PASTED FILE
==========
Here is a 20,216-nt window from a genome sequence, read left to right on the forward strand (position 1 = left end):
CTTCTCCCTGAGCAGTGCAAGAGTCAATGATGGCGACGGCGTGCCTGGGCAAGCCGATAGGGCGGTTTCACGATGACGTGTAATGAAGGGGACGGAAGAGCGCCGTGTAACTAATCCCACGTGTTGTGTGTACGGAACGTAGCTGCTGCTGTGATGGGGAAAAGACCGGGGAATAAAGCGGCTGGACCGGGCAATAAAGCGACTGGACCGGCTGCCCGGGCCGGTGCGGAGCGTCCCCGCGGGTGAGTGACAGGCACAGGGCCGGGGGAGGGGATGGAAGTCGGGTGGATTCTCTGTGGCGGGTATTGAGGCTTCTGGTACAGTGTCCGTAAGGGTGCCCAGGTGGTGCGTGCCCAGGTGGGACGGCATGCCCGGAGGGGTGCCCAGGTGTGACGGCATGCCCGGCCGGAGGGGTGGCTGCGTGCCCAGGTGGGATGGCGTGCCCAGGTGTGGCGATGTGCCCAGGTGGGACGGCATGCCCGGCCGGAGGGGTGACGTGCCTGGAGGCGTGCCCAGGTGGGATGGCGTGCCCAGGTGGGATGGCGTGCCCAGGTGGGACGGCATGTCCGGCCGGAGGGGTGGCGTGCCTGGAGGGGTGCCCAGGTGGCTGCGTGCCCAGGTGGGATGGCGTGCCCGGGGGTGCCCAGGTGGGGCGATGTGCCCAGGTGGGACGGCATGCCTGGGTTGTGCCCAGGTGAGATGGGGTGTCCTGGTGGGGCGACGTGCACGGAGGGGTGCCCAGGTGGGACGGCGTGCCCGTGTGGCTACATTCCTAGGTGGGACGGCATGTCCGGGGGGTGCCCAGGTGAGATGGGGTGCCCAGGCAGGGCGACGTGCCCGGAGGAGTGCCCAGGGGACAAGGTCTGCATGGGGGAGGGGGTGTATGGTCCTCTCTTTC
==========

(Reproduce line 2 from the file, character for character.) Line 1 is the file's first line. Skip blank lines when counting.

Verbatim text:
CTTCTCCCTGAGCAGTGCAAGAGTCAATGATGGCGACGGCGTGCCTGGGCAAGCCGATAGGGCGGTTTCACGATGACGTGTAATGAAGGGGACGGAAGAGCGCCGTGTAACTAATCCCACGTGTTGTGTGTACGGAACGTAGCTGCTGCTGTGATGGGGAAAAGACCGGGGAATAAAGCGGCTGGACCGGGCAATAAAGCGACTGGACCGGCTGCCCGGGCCGGTGCGGAGCGTCCCCGCGGGTGAGTGACAGGCACAGGGCCGGGGGAGGGGATGGAAGTCGGGTGGATTCTCTGTGGCGGGTATTGAGGCTTCTGGTACAGTGTCCGTAAGGGTGCCCAGGTGGTGCGTGCCCAGGTGGGACGGCATGCCCGGAGGGGTGCCCAGGTGTGACGGCATGCCCGGCCGGAGGGGTGGCTGCGTGCCCAGGTGGGATGGCGTGCCCAGGTGTGGCGATGTGCCCAGGTGGGACGGCATGCCCGGCCGGAGGGGTGACGTGCCTGGAGGCGTGCCCAGGTGGGATGGCGTGCCCAGGTGGGATGGCGTGCCCAGGTGGGACGGCATGTCCGGCCGGAGGGGTGGCGTGCCTGGAGGGGTGCCCAGGTGGCTGCGTGCCCAGGTGGGATGGCGTGCCCGGGGGTGCCCAGGTGGGGCGATGTGCCCAGGTGGGACGGCATGCCTGGGTTGTGCCCAGGTGAGATGGGGTGTCCTGGTGGGGCGACGTGCACGGAGGGGTGCCCAGGTGGGACGGCGTGCCCGTGTGGCTACATTCCTAGGTGGGACGGCATGTCCGGGGGGTGCCCAGGTGAGATGGGGTGCCCAGGCAGGGCGACGTGCCCGGAGGAGTGCCCAGGGGACAAGGTCTGCATGGGGGAGGGGGTGTATGGTCCTCTCTTTC